Saturday, March 21, 2009

The Sport Pundit Wins Men's Golf Club Championship at the Mosel Golf Club in Cochem, Germany : At Age 61 The Secret is Custom Made Cubs

Just for the record, we post here somewhat later than the actual season, the fact that the SportPundit won the 2008 men's golf club championship at the Mosel Golf Club in Cochem, Germany, which was quite an event for this writer given the Sport Pundit's age at the time of winning - 61. (Update: Below is the later-posted official photograph of the Cochem 2008 club champions - from the left - women's, senior men's, youth, senior women's, and, at the far right, the Sport Pundit, the men's club champion - Andis Kaulins).


The Sports Pundit, a long hitter, was aided by the terrible weather on the weekend, with high winds and prolonged rain, which made the course very difficult to play for nearly everyone, especially the shorter hitters. The photo below shows the 575-yard par 5 signature 17th hole at the GolfClub Cochem par 72 championship golf course:


A long and accurate tee shot has to carry a biotope ravine so deep that the fairway can only be reached by going around the biotope on a horseshoe path through woods to the left (that path is not visible in this photograph as taken from the GolfCochem.de website). There is an out-of-bounds to the left about 10 meters from the edge of the fairway, all the way down the fairway to the green, and deep impenetrable rough to the right. A gigantic fairway sand trap (bunker) to the right catches long drives that try to cut the corner too sharply. The fairway slopes uphill all the way to a large elevated green fronted by a sand trap and there is almost always a strong prevailing wind in the player's face, making this hole almost impossible to reach in two, even for the strongest players. The Sport Pundit birdied this hole during the tournament.

The rough can look like this (taken from the GolfCochem.de website):



The 27-hole Mosel Golf Club in Cochem opened nominally for play on October, 2006. This year, in 2008, the course is in good condition for championship play. Especially the greens are already in excellent shape, given their very young age.

The 18-hole par-72 championship Mosel Course as well as the 9-hole Eifel Course were designed by two of Germany's leading golf architects, Christoph St├Ądler and Dirk Decker.


The photograph above is taken from the GolfCochem.de website and shows the green of the 166-yard par 3 11th hole, with the 160-yard par 3 9th hole in the background above it - both severely uphill.

That same hole 11 is shown in the photo below looking down from green to tee, but that is a different sand trap than the sand trap at the right front of the green in the first photo (one can, from the left, also see the 16th green, then part of the 10th green and then the 17th fairway):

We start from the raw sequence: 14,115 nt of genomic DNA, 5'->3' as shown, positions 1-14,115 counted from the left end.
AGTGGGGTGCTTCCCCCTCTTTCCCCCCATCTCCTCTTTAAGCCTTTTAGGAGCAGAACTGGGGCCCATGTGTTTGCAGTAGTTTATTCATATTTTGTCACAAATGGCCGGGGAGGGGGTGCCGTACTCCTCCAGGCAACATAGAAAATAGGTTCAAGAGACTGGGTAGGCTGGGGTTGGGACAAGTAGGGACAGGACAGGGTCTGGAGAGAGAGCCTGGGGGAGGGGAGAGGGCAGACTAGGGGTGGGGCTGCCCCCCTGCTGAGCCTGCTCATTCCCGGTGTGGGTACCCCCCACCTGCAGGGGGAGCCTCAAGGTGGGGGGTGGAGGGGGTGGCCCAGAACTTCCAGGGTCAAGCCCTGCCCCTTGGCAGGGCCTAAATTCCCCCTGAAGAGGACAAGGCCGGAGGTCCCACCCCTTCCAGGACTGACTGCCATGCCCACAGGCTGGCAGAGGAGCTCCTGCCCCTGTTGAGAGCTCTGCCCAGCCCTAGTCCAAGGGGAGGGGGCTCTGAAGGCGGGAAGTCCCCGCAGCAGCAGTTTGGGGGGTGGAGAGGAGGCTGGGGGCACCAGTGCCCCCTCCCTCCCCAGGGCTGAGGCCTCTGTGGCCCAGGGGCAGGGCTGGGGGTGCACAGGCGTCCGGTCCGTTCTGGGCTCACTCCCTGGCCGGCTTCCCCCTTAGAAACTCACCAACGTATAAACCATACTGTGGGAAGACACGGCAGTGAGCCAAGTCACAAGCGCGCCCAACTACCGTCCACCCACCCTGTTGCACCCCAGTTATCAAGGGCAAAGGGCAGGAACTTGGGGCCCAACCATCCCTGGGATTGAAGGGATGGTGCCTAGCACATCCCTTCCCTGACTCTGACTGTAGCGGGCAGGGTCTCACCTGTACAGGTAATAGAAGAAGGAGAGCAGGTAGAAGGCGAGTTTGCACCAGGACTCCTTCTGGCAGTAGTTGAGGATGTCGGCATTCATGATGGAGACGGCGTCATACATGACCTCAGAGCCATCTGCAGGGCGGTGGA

Below, the Sport Pundit is shown in a photo (by Hoffman) hitting a sand shot:


The story was reported in the Rhein Zeitung (RZ-Online, 16 September, 2008) and the print version also carried a black-and-white photograph by Hoffman of all of the championship winners [update: that photo is now shown in full in the original color at the top of this page], of which we show only a large scan of yours truly (pardon the garb, which is a fleece jacket with a hood, but we had rain and wind, and we were pretty matted down at the end):



That's golf.

March Madness Division I NCAA Basketball Championship 2009 : Cleveland State is Cinderalla : Roburt Sallie Comes Back to Haunt Big 12 Administrators

We predicted previously at LawPundit that the tenacious Cleveland State Vikings were the most likely Cinderella team in this year's NCAA men's basketball championships, and they came through with a convincing 84-69 victory over a Wake Forest team that started the season with 16 straight wins, including a win over North Carolina, and was ranked No. 1 before losing to Virginia Tech in their 17th game. The Demon Deacons then knocked off the new No. 1 ranked Duke team the following week, so the team the Vikings beat was no slouch.

Pat Forde at ESPN has a great article about the Vikings which begins "Glass slipper? How about brass knuckles?" and Pete Thamel at the New York Times called the game A Cleveland State rout. As Steve Wine of the AP writes in Cleveland St shocks Wake Forest 84-69, quoting Vikings center Chris Moore: "We're not the best shooting team, but we're up there with any team in the country on defense. Because of that, we're in position to win any game."